Twenty-one young men gathered at Notre Dame Retreat Center on Friday afternoon to think and pray about the possibility of life as a diocesan priest. Two of the participants were between 35 and 40 years of age. Nine were in their teens, and the remainder were in their 20s. The session concluded with a lunch at Sacred Heart Cathedral on Saturday following Mark Brewer’s ordination to the ministerial priesthood.
I joined the group for dinner on Friday evening and then conversed with them for an hour and a half. The organizers of the program had proposed a series of questions they wanted me to address
- What is the relationship between a bishop and his priests?
- What do you expect of priests and seminarians?
- Could you reflect on the idea of a vocation as it unfolds from its beginnings through ordination and beyond?
Following my brief comments on those questions and a few others, we opened the floor to any comments, responses and questions the participants chose to raise.
Their questions were wide-ranging and quite interesting:
- What do you enjoy most about priestly life?
- What are its biggest challenges and problems?
- How does one become a bishop?
- When did you start thinking about the possibility of priesthood?
- Who influenced you most in your choice of vocation?
They also had many other questions. I was impressed by what I experienced with the participants. They were bright, interested and thoughtful people who seemed quite able to relax and be themselves among a group of people they had not met before. I am also aware from conversations with the program’s organizers that they, too, were very pleased with the whole experience.
Mark Brewer’s ordination at Sacred Heart Cathedral was quite beautiful. Several hundred people attended the celebration — and celebrate they did with what I would term a deeply reverent joy. They sang with great spirit, offered the gift of prayerful silence and were actively attentive to the rite in which they shared.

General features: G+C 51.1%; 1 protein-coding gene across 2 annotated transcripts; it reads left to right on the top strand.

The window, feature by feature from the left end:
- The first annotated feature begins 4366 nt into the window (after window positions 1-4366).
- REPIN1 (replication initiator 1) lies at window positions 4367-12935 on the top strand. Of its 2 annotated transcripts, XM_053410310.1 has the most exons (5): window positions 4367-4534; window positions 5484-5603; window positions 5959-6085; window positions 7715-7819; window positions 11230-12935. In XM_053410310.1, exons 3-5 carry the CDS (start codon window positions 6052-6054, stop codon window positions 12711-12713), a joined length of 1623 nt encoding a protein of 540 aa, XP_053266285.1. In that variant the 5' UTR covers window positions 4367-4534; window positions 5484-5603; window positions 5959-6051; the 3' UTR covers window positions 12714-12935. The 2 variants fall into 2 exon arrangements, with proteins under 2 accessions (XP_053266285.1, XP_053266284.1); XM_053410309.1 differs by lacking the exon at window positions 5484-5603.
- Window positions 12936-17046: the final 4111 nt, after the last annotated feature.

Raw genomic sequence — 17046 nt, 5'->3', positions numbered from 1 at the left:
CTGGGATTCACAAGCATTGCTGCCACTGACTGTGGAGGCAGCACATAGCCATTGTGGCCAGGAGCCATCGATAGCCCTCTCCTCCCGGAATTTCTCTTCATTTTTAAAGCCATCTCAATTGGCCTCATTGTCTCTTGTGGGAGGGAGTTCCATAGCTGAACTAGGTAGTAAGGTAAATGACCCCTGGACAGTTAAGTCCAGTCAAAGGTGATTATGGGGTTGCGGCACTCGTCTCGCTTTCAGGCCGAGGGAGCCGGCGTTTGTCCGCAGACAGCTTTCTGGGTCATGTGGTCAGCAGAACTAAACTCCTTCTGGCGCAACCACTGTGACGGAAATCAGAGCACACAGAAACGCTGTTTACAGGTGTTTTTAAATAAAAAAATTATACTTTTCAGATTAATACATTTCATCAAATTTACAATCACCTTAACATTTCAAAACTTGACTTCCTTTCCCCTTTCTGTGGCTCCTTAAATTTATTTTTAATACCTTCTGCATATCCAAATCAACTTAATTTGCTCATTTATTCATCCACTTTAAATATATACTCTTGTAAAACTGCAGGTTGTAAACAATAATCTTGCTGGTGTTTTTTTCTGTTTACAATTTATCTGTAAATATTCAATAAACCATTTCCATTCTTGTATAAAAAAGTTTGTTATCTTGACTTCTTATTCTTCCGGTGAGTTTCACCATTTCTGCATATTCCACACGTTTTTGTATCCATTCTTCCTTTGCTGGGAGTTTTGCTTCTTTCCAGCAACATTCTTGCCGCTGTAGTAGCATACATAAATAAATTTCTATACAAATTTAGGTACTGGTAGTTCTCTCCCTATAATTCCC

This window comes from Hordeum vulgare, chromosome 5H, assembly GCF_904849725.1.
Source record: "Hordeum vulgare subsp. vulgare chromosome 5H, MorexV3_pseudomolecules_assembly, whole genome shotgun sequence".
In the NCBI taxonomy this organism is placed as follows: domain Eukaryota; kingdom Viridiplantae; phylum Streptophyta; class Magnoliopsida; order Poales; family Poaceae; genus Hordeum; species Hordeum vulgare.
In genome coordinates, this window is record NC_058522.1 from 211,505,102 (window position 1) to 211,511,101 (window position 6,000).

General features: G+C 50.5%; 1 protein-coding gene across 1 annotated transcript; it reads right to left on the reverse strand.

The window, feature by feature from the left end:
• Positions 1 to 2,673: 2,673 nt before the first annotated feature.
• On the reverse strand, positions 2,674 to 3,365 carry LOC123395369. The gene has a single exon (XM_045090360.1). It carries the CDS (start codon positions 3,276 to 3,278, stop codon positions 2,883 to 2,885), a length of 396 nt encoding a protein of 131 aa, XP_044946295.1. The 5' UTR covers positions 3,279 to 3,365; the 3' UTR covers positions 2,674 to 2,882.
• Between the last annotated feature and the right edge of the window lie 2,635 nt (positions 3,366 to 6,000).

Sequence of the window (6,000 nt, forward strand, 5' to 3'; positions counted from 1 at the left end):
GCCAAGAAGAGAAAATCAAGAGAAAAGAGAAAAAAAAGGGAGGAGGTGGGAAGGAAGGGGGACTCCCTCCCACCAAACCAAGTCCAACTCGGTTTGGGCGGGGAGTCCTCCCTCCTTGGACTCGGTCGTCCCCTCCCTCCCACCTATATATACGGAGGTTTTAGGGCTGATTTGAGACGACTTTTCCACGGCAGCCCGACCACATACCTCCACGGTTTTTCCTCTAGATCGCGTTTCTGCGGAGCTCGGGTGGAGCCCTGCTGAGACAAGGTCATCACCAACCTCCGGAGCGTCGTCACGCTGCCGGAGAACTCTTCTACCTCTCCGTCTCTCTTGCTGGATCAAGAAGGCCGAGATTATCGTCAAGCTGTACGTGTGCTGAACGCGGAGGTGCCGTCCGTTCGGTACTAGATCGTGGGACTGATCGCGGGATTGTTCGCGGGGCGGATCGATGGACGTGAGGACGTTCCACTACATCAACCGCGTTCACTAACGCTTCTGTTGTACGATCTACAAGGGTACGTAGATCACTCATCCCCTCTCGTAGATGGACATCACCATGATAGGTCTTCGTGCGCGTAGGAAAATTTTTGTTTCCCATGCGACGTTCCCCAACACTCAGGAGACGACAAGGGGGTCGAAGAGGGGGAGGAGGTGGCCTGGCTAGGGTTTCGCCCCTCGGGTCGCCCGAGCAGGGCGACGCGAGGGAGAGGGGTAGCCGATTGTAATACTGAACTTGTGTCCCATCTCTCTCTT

I thought often during the ceremony that their disposition was not only a sign of affection and support for Mark, but also for the priesthood. For that reason I was doubly happy that such a good number of our priests were able to attend.
The men who had participated in the retreat sat in a group behind the body of priests. I did not have a chance to speak with any of them following the celebration, but I have thought of them often since then and have hoped that they enjoyed those hours of prayer and conversation about the possibility of priesthood in their lives.
It is my fond hope that some among them will one day come forward to prepare for priesthood. That hope is especially lively for two reasons: 1) we have great need for more priests to serve our people; and, 2) those who do will find priesthood to be a deeply rewarding and challenging way of life.
Please pray daily that we will be blessed by a greater number of candidates for the priesthood in our diocese. We are well blessed by the men we now have in training; we’d just like to have a few more of them.
I’ll be off to St. Louis on Wednesday for a meeting of the U.S. Conference of Catholic Bishops, which runs from Thursday morning until Saturday noon. I always take you with me in prayer on such trips and hope that your prayers accompany me as well.
Peace to all.